The drama was also up for Favourite Thriller Movie at the People’s Choice Awards, which it ultimately won; although it ultimately was snubbed by the Oscars.

The Girl On The Train is available on Digital Download from January 28, and Blu-ray and DVD from February 6.

Posted by Ali

Happy New Year! And our first post of 2017 is adding pics from events Emily attended in 2011. Enjoy!

Gallery Links:
Emily Blunt Online > EVENTS and APPEARANCES > 2011

Posted by Ali

Congratulations to Emily on her Screen Actor’s Guild Nomination!

Outstanding Performance by a Female Actor in a Leading Role
Amy Adams, Arrival
Emily Blunt, The Girl on the Train
Natalie Portman, Jackie
Emma Stone, La La Land
Meryl Streep, Florence Foster Jenkins

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First Colin Firth and now Dick Van Dyke! Thanks Variety for this fun news!

Dick Van Dyke will appear in the upcoming “Mary Poppins” sequel, Disney confirmed on Tuesday.

The veteran actor played both the chimney sweep, Bert, and the bank chairman Mr. Dawes Senior in the 1964 original, starring opposite Julie Andrews.

The film won five Oscars in 1965 including a best original song awards for “Chim Chim Cher-ee,” performed by Van Dyke in the movie. The song was penned by dynamic duo Richard M. and Robert B. Sherman, otherwise known as the Sherman Brothers.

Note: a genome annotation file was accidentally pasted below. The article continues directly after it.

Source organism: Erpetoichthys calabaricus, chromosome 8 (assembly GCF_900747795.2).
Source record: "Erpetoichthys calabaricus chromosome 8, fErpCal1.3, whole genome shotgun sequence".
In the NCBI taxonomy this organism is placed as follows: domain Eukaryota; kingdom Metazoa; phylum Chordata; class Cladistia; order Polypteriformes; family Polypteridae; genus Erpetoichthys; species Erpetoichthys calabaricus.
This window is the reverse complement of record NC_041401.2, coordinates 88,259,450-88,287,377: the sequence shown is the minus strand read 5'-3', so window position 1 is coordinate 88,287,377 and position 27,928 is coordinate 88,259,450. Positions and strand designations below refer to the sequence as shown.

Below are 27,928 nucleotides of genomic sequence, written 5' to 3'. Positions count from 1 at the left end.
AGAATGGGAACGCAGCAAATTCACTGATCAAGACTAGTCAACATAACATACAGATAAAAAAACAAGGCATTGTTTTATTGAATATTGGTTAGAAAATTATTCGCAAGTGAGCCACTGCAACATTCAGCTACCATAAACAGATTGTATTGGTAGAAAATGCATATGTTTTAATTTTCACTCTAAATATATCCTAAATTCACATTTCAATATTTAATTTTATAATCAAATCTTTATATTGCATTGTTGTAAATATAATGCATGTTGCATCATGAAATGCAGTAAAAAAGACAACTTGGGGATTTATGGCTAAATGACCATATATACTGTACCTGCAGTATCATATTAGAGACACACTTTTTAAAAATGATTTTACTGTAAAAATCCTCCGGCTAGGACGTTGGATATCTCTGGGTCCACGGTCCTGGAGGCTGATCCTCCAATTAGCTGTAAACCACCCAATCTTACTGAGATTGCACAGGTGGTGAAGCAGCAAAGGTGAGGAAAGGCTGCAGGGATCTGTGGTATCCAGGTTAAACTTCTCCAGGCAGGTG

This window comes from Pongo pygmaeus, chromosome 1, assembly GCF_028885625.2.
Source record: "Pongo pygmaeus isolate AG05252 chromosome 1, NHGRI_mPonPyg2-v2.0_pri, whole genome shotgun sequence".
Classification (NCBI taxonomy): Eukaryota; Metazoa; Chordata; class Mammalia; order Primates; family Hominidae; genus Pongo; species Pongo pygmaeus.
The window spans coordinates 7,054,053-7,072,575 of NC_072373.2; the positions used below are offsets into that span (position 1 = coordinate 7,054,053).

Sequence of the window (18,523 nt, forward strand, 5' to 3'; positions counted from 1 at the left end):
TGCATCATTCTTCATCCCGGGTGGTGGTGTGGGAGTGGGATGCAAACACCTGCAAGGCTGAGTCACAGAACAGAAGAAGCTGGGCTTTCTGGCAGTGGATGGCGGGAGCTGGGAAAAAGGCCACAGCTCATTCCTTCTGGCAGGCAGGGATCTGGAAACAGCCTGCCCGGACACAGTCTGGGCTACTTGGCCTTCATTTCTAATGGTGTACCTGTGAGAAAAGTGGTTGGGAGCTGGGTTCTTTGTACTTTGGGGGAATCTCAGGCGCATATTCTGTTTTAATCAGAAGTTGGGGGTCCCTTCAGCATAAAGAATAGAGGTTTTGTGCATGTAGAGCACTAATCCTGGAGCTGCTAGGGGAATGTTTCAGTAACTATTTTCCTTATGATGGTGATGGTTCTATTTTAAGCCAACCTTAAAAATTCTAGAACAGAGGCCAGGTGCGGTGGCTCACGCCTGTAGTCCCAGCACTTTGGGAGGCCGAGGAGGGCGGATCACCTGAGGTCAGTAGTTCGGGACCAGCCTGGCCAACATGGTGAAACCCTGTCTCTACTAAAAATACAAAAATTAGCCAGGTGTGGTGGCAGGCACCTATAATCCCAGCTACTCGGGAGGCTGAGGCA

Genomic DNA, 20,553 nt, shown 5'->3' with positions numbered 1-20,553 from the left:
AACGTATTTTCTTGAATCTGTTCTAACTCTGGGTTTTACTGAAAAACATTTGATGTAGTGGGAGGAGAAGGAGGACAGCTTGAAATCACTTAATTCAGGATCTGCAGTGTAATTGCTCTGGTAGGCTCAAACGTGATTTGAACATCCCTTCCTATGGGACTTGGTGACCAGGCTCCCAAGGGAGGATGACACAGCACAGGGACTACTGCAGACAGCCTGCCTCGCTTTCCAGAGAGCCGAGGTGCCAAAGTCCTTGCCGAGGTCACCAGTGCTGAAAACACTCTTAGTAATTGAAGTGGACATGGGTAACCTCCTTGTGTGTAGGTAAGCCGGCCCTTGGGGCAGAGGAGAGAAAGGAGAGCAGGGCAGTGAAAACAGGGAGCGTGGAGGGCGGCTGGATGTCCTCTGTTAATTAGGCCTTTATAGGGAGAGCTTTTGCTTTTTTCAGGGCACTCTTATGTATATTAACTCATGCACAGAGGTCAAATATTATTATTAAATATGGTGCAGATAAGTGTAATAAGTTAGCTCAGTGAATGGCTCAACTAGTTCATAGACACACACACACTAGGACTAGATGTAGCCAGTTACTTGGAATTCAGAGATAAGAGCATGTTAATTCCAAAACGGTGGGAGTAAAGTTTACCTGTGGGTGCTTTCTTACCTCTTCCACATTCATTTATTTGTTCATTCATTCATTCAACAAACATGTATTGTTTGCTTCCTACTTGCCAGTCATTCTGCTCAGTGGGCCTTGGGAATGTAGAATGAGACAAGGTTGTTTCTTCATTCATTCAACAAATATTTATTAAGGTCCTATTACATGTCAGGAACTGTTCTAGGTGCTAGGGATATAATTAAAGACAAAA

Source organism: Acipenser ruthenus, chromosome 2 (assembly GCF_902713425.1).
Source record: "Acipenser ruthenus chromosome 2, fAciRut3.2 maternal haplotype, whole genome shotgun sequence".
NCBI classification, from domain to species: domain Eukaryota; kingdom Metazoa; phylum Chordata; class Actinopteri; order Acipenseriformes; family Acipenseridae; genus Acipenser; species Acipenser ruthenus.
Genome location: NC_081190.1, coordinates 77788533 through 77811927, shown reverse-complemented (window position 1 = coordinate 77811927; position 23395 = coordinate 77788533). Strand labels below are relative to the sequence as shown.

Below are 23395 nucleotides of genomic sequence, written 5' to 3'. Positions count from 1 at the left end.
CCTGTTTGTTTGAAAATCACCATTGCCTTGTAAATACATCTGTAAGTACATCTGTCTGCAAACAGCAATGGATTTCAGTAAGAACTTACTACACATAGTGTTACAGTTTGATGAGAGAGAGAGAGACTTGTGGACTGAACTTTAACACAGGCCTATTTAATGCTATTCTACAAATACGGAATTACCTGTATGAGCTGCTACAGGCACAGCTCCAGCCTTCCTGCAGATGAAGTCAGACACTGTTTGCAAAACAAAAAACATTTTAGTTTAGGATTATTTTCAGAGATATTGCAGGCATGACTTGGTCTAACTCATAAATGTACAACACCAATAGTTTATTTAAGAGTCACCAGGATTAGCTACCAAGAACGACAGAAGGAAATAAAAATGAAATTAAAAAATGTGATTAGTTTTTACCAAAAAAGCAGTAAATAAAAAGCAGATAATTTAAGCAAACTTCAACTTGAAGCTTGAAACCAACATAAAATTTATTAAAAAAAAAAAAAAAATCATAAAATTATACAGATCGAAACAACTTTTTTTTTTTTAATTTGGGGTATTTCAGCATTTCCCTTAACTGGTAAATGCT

The sequel has attracted an all-star cast that includes Emily Blunt in the lead role, Meryl Streep and Lin-Manuel Miranda, who will play a new character resembling Van Dyke’s Bert.

The sequel’s story will take place in Depression-era London (when the books were originally written) and follows a now-grown Jane and Michael Banks, who, along with Michael’s three children, are visited by Poppins following a personal loss. She and her friend Jack help the family rediscover the joy and wonder missing in their lives.

Rob Marshall will direct the film as well as produce with John DeLuca and Marc Platt — the same team that created Disney’s 2014 musical adaptation of “Into the Woods.” David Magee is adapting the screenplay from “The Mary Poppins Stories” by P.L. Travers. Marc Shaiman is composing an all-new score and writing original songs alongside Scott Wittman.

Van Dyke first broke the news to the Hollywood Reporter. The “Mary Poppins” sequel is slated for release on Dec. 25, 2018.

Posted by Ali

Thanks to Claudia we have some beautiful images from a recent shoot that Emily did for the Los Angeles Times.

Gallery Links:
Emily Blunt Online > Outtakes > 2016 > 007

Posted by Ali

Some outtakes have been released from Emily’s British Vogue cover shoot. They are beautiful and can be viewed in the gallery.

Gallery Links: